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The Hungry Gap - what's seeing you through?

 
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OtleyLad



Joined: 13 Jan 2007
Posts: 2737
Location: Otley, West Yorkshire
PostPosted: Sat Apr 02, 16 6:09 am    Post subject: The Hungry Gap - what's seeing you through?  Reply with quote    

Its too early to harvest spring sown crops so what's on your plate?

We've just had a second helping of purple sprouting brocolli - delicious.
The Leeks are still standing but starting to bolt - poot things do look battered.
Garlic - about 30+ big fat bulbs should see us through until August!
Chives are ready to eat - but we never seem to use them enough.

In the freeezer a few tomato-based sauces left and an embarassing number of bags of soft fruit. Oh and three bags of frozen chillis.
About 8 jars of chilli jam in the cupboard too (we did get a lot fo chillis last year).

Half a demi-john of raspberry wine - that tastes foul (thats why its still there).
One demi-john of chardonay wine (from the grape vine in the polytunnel) that nobody has been brave enough to taste yet,

Behemoth



Joined: 01 Dec 2004
Posts: 19023
Location: Leeds
PostPosted: Sat Apr 02, 16 6:26 am    Post subject: Reply with quote    

Last of the parsnips and some scraggy chard and battered swede. The pigeons got my psb. What the didn't eat they crapped all over. I'd been storing some soft fruits in vodka or 'alcohol pour fruits'. These hand now been mashed, filtered, blended with sugar solution and bottled. They are meant to stand for another couple of months but there was some spillage in transit last night.

Mistress Rose



Joined: 21 Jul 2011
Posts: 10822

PostPosted: Sat Apr 02, 16 6:42 am    Post subject: Reply with quote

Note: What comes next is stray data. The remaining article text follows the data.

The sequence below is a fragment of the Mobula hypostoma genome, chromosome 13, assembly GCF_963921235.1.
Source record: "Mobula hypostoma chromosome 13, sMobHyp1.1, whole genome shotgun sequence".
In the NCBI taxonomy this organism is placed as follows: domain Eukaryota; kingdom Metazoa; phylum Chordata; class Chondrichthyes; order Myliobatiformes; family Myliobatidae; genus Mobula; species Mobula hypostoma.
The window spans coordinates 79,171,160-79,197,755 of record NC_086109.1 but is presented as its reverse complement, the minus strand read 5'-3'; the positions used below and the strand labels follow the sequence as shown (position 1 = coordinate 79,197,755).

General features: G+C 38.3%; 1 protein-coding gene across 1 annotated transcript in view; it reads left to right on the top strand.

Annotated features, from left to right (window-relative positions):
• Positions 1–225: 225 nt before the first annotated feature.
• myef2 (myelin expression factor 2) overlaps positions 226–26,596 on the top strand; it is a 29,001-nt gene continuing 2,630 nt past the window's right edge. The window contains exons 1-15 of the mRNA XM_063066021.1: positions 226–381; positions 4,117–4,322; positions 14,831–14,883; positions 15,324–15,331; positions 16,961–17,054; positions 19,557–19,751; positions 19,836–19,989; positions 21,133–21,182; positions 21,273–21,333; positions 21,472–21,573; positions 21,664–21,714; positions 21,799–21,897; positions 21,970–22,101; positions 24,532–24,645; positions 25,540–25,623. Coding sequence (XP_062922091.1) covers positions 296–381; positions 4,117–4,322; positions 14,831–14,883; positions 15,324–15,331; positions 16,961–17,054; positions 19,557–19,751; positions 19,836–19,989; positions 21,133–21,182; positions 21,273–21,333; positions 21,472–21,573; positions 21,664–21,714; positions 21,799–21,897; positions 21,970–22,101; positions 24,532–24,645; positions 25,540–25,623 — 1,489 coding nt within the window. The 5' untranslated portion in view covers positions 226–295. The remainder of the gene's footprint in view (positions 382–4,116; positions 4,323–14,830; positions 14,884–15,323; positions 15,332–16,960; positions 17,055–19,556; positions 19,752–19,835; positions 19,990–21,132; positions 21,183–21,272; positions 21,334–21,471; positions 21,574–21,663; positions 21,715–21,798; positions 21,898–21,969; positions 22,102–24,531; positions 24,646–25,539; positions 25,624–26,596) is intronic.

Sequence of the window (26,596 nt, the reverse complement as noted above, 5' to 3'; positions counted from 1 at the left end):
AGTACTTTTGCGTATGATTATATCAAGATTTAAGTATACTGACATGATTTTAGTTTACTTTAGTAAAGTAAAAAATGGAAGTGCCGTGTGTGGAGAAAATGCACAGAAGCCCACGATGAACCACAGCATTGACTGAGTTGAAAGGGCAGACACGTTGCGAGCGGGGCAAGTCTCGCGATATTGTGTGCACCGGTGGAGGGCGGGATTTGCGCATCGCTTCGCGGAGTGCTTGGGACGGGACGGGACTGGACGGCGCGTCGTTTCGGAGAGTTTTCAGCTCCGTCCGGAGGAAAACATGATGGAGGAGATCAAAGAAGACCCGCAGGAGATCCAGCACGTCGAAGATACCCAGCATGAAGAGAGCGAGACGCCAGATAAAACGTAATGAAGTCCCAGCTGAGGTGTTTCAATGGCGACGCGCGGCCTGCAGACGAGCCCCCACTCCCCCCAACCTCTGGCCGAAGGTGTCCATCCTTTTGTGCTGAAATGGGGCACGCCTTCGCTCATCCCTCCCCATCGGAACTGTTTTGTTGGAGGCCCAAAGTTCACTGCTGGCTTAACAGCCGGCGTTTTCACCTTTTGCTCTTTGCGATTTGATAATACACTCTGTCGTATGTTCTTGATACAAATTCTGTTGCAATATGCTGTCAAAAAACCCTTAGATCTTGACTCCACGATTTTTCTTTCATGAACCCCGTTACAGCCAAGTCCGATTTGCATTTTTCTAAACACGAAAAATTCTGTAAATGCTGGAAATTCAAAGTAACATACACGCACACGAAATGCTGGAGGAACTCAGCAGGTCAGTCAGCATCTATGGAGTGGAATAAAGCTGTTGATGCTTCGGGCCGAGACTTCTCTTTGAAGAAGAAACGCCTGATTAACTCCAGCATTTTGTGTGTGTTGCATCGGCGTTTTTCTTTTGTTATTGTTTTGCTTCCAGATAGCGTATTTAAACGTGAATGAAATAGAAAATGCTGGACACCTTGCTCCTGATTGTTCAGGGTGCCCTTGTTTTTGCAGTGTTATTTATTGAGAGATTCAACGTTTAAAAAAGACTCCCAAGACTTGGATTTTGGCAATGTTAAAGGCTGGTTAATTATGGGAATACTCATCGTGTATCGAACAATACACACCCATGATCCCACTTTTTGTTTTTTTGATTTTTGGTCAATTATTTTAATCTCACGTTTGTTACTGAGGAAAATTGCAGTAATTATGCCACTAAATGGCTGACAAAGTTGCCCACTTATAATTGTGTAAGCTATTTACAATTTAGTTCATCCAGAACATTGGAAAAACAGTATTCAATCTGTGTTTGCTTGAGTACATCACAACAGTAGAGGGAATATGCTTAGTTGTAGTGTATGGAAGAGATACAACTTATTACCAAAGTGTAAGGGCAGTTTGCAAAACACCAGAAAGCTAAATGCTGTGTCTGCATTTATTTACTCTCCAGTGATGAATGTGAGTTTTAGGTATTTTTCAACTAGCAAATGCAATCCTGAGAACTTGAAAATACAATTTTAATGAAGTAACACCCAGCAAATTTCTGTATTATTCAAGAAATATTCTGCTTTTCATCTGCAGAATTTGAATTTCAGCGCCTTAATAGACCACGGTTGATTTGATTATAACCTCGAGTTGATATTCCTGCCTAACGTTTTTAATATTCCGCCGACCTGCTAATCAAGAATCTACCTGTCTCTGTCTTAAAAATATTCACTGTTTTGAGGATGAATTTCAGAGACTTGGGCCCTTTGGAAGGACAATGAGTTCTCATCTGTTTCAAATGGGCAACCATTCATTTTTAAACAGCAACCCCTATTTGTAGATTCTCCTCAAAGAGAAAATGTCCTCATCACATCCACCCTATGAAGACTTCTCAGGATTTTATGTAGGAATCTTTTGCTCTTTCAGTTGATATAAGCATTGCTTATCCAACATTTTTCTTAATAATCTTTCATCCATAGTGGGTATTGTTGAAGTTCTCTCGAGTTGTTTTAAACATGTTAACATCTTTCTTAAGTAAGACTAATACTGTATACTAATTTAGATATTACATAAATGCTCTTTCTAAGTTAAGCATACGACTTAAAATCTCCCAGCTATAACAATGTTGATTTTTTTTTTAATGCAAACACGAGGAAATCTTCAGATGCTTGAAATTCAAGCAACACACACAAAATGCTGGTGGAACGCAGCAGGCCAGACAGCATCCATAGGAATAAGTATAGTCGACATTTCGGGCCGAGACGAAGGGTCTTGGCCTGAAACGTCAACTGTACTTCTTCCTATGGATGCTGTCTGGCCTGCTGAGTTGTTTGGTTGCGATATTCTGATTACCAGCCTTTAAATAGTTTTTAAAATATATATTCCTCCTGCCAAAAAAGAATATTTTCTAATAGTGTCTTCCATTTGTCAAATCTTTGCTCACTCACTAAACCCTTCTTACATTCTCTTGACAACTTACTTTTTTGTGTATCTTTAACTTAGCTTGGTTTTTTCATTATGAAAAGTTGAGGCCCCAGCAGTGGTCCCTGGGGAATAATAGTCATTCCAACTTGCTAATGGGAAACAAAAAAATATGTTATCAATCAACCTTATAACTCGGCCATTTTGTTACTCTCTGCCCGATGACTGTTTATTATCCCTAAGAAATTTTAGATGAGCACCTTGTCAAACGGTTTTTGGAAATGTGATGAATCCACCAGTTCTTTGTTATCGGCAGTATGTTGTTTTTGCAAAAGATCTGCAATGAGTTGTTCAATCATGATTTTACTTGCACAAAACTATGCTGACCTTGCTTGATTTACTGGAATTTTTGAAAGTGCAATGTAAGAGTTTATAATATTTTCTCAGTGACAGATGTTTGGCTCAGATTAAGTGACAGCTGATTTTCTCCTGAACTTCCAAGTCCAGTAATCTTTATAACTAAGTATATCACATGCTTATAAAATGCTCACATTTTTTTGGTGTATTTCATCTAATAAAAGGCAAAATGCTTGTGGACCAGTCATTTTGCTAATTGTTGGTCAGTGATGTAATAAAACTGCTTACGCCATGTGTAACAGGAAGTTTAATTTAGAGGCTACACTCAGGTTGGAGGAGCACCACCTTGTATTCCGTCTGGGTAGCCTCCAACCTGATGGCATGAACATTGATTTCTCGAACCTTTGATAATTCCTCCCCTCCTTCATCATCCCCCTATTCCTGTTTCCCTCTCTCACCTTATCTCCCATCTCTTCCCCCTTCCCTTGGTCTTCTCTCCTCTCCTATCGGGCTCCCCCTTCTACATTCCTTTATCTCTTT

Presumable the spillage was made use of Behemoth.

The pigeons got our psb and kale. I am sure it is them that have chewed it all. There are some leeks left, but they are bolting, otherwise the garden is bare. Quince, bramble and strawberry jam (not our strawberries), bramble and quince wine on the go, quince ready to bottle, but not too good flavour when I last tried it. Quite drinkable though.

Shan



Joined: 13 Jan 2009
Posts: 8059
Location: South Wales
PostPosted: Sat Apr 02, 16 7:06 am    Post subject: Reply with quote    

Various jams, preserves, a few pumpkins, some dehydrated strawberries, plums & tomatoes; a few tomato sauces and some red pepper soup and I know there is some ratatouille somewhere in the freezer... if only I could find it.

Behemoth



Joined: 01 Dec 2004
Posts: 19023
Location: Leeds
PostPosted: Sat Apr 02, 16 9:10 am    Post subject: Reply with quote    

That reminds me there's a bag of Apple rings left.

Hots



Joined: 23 Sep 2010
Posts: 397
Location: Suffolk
PostPosted: Sat Apr 02, 16 2:48 pm    Post subject: Reply with quote    

Still got Jerusalem artichokes, the tops have completely disappeared but I know where they are!!

derbyshiredowser



Joined: 11 Feb 2007
Posts: 831
Location: derbyshire
PostPosted: Sun Apr 03, 16 9:39 am    Post subject: Reply with quote